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Bossy colleagues can make the work environment uncomfortable and trying. Such co-workers have the potential to throw you off your game if they impede your productivity or otherwise attempt to direct you away from your assigned work-related tasks. Address the problem as soon as it arises so their bossiness doesn't become pervasive.
Find out if the colleague is being directed by a superior to issue instruction or direct your work activity. If you’re part of a work group in which a co-worker is a point person on a project, she may have the authority to act in a boss-like capacity.
Ask your immediate supervisor to verify your specific job responsibilities and explain the internal chain of command. If the colleague who is bossing you around doesn't have authority to do so, you could veer inadvertently from work you are supposed to be doing.
Have a frank, private conversation with the offending colleague. Say, “It feels as though you’re trying to supervise me.” The colleague may recognize her error and apologize or defend her actions as trying to help or benefit the company. If she justifies her bossiness, calmly tell her that you appreciate her interest in your work but that you will take instruction only from your immediate supervisor.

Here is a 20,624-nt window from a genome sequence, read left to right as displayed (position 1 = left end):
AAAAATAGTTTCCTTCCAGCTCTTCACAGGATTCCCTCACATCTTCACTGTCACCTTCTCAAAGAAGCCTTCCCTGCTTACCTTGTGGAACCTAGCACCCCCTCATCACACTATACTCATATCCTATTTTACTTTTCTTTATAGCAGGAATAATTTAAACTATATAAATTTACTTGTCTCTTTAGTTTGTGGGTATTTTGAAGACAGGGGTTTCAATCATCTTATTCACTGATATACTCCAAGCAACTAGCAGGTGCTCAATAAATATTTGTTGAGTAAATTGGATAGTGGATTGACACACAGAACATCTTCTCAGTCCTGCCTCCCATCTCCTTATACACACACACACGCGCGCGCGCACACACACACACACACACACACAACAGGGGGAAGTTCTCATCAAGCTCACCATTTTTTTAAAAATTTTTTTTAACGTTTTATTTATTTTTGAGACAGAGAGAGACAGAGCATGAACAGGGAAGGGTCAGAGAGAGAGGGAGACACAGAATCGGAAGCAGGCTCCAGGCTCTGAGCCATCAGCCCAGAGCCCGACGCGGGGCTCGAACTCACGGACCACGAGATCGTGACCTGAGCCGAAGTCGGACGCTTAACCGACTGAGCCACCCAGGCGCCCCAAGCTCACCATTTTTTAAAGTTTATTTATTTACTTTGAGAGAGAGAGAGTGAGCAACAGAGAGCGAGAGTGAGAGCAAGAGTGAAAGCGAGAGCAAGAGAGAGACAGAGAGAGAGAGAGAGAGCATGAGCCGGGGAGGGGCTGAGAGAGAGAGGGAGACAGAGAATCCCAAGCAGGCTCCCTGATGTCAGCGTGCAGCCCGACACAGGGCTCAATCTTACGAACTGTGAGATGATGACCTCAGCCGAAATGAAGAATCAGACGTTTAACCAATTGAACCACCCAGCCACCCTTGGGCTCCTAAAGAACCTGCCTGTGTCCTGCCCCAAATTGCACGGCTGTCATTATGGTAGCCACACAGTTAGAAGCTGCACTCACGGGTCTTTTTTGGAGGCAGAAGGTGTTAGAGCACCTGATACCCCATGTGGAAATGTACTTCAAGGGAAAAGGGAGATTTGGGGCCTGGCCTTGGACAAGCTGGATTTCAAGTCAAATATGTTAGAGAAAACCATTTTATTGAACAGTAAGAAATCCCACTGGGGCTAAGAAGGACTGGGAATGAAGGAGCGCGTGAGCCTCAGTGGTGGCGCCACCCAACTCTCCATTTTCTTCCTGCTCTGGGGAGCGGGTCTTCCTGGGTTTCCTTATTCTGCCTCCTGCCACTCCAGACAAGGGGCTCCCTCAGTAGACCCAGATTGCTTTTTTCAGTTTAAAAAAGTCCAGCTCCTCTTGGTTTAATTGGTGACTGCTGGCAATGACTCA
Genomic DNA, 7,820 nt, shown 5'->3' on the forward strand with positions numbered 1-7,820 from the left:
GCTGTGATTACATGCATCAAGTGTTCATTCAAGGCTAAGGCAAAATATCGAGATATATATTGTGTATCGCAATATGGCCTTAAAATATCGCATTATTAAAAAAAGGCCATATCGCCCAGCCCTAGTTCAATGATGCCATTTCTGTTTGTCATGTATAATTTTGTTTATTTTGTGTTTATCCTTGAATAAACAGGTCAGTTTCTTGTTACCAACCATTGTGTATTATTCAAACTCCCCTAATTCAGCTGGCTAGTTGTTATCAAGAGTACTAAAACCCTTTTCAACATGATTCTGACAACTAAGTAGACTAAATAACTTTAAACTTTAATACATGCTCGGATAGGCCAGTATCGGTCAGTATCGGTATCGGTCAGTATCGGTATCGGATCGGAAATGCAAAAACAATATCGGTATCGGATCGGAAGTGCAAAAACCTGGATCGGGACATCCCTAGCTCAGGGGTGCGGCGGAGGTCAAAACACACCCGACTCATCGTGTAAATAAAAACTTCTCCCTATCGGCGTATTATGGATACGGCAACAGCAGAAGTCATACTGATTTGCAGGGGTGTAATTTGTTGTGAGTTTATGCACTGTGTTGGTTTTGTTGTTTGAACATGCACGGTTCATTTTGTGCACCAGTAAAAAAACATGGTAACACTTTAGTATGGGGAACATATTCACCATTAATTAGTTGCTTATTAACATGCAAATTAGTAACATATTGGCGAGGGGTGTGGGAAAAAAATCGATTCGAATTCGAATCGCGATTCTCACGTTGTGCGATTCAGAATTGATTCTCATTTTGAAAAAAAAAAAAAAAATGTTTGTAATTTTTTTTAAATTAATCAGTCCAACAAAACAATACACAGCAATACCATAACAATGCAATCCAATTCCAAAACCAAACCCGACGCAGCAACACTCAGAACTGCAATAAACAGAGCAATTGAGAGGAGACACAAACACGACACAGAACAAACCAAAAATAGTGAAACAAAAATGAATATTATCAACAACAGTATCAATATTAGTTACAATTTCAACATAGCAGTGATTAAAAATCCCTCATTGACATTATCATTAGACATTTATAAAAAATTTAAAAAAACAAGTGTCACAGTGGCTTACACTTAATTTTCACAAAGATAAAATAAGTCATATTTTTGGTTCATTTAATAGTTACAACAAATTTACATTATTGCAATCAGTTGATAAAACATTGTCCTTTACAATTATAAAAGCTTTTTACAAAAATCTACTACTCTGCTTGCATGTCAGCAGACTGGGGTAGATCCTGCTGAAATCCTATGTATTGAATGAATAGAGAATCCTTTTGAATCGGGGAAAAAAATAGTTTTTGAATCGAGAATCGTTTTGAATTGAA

Ignore the colleague. Office busybodies may take it upon themselves to break up water cooler discussions, reprimand co-workers for arriving late or make snide comments about productivity. If this person has no authority over you, dismiss the comments.
Thank the colleague for her input in a genuine way. Sometimes, bossy people just want to be heard. Other times, they might have good advice you can learn from.
Think about whether the bossy colleague is making valid points. If one or more colleagues takes it upon themselves to regularly reprimand you, warn you against certain behaviors or otherwise critique your work, a self-evaluation of your professional skills might be in order.
Use light humor to handle the situation. Sometimes, bossy people don’t realize they’re being overbearing. With a smile, ask, “Did you get promoted and not tell me?” This is a gentle way to get across the point that you notice the behavior, do not appreciate it but are willing to use a light touch to stop future bossy behavior.
Lisa McQuerrey has been a business writer since 1987. In 1994, she launched a full-service marketing and communications firm. McQuerrey's work has garnered awards from the U.S. Small Business Administration, the International Association of Business Communicators and the Associated Press. She is also the author of several nonfiction trade publications, and, in 2012, had her first young-adult novel published by Glass Page Books.